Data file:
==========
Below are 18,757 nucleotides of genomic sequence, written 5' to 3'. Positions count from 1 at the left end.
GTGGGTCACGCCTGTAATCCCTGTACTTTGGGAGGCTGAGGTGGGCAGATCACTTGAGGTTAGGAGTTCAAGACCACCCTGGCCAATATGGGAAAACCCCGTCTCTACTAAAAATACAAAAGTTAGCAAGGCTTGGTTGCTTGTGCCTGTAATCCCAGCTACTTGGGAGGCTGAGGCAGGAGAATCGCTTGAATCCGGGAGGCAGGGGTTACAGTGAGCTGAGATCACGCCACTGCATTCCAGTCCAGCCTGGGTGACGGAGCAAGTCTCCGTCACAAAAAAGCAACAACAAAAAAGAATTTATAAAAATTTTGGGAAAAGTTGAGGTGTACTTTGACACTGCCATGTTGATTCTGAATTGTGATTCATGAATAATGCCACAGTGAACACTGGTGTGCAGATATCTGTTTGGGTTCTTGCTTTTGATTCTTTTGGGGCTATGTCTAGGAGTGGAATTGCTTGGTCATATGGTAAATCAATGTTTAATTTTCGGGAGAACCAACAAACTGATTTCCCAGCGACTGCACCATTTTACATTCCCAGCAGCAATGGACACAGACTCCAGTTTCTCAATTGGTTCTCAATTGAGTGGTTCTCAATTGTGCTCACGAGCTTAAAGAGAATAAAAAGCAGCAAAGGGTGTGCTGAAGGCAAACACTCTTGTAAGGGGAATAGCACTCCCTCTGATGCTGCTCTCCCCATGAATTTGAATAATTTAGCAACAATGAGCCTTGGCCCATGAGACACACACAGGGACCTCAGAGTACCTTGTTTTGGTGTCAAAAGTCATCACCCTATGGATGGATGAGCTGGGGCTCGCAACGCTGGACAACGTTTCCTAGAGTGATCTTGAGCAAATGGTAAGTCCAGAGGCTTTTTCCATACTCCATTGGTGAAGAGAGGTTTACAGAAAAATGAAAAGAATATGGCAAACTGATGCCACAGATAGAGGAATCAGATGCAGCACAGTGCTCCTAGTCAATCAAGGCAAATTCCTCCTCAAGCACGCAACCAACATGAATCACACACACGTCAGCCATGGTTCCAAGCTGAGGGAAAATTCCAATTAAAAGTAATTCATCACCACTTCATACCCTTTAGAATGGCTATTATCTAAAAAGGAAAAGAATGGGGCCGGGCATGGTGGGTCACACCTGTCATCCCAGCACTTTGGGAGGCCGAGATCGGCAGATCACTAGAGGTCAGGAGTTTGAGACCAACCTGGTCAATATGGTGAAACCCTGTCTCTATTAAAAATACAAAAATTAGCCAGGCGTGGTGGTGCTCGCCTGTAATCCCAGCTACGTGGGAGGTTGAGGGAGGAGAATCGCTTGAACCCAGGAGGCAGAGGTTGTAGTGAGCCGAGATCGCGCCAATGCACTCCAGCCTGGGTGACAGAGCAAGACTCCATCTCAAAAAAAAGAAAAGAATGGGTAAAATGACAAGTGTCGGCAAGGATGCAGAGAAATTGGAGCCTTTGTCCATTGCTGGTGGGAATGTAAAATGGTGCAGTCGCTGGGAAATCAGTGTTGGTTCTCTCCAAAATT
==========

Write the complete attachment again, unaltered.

Below are 18,757 nucleotides of genomic sequence, written 5' to 3'. Positions count from 1 at the left end.
GTGGGTCACGCCTGTAATCCCTGTACTTTGGGAGGCTGAGGTGGGCAGATCACTTGAGGTTAGGAGTTCAAGACCACCCTGGCCAATATGGGAAAACCCCGTCTCTACTAAAAATACAAAAGTTAGCAAGGCTTGGTTGCTTGTGCCTGTAATCCCAGCTACTTGGGAGGCTGAGGCAGGAGAATCGCTTGAATCCGGGAGGCAGGGGTTACAGTGAGCTGAGATCACGCCACTGCATTCCAGTCCAGCCTGGGTGACGGAGCAAGTCTCCGTCACAAAAAAGCAACAACAAAAAAGAATTTATAAAAATTTTGGGAAAAGTTGAGGTGTACTTTGACACTGCCATGTTGATTCTGAATTGTGATTCATGAATAATGCCACAGTGAACACTGGTGTGCAGATATCTGTTTGGGTTCTTGCTTTTGATTCTTTTGGGGCTATGTCTAGGAGTGGAATTGCTTGGTCATATGGTAAATCAATGTTTAATTTTCGGGAGAACCAACAAACTGATTTCCCAGCGACTGCACCATTTTACATTCCCAGCAGCAATGGACACAGACTCCAGTTTCTCAATTGGTTCTCAATTGAGTGGTTCTCAATTGTGCTCACGAGCTTAAAGAGAATAAAAAGCAGCAAAGGGTGTGCTGAAGGCAAACACTCTTGTAAGGGGAATAGCACTCCCTCTGATGCTGCTCTCCCCATGAATTTGAATAATTTAGCAACAATGAGCCTTGGCCCATGAGACACACACAGGGACCTCAGAGTACCTTGTTTTGGTGTCAAAAGTCATCACCCTATGGATGGATGAGCTGGGGCTCGCAACGCTGGACAACGTTTCCTAGAGTGATCTTGAGCAAATGGTAAGTCCAGAGGCTTTTTCCATACTCCATTGGTGAAGAGAGGTTTACAGAAAAATGAAAAGAATATGGCAAACTGATGCCACAGATAGAGGAATCAGATGCAGCACAGTGCTCCTAGTCAATCAAGGCAAATTCCTCCTCAAGCACGCAACCAACATGAATCACACACACGTCAGCCATGGTTCCAAGCTGAGGGAAAATTCCAATTAAAAGTAATTCATCACCACTTCATACCCTTTAGAATGGCTATTATCTAAAAAGGAAAAGAATGGGGCCGGGCATGGTGGGTCACACCTGTCATCCCAGCACTTTGGGAGGCCGAGATCGGCAGATCACTAGAGGTCAGGAGTTTGAGACCAACCTGGTCAATATGGTGAAACCCTGTCTCTATTAAAAATACAAAAATTAGCCAGGCGTGGTGGTGCTCGCCTGTAATCCCAGCTACGTGGGAGGTTGAGGGAGGAGAATCGCTTGAACCCAGGAGGCAGAGGTTGTAGTGAGCCGAGATCGCGCCAATGCACTCCAGCCTGGGTGACAGAGCAAGACTCCATCTCAAAAAAAAGAAAAGAATGGGTAAAATGACAAGTGTCGGCAAGGATGCAGAGAAATTGGAGCCTTTGTCCATTGCTGGTGGGAATGTAAAATGGTGCAGTCGCTGGGAAATCAGTGTTGGTTCTCTCCAAAATT